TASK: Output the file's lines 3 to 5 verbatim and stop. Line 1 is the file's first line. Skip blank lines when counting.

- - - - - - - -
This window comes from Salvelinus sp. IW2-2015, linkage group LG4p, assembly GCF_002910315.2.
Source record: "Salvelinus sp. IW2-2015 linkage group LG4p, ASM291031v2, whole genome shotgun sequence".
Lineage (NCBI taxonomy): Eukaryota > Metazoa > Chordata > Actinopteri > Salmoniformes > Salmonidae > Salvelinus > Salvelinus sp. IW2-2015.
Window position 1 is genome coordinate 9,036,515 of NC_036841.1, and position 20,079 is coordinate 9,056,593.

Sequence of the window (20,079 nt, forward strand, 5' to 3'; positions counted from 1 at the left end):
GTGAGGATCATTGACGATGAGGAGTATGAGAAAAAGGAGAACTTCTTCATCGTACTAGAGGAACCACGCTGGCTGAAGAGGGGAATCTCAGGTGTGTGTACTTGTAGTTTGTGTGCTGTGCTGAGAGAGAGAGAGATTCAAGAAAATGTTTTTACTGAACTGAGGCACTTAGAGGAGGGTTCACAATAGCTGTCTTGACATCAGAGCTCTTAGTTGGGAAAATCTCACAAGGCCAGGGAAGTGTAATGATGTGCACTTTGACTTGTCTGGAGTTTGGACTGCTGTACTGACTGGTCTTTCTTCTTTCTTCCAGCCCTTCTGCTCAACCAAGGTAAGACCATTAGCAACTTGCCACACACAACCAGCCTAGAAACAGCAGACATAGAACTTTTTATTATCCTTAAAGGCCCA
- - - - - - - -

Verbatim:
Lineage (NCBI taxonomy): Eukaryota > Metazoa > Chordata > Actinopteri > Salmoniformes > Salmonidae > Salvelinus > Salvelinus sp. IW2-2015.
Window position 1 is genome coordinate 9,036,515 of NC_036841.1, and position 20,079 is coordinate 9,056,593.

Sequence of the window (20,079 nt, forward strand, 5' to 3'; positions counted from 1 at the left end):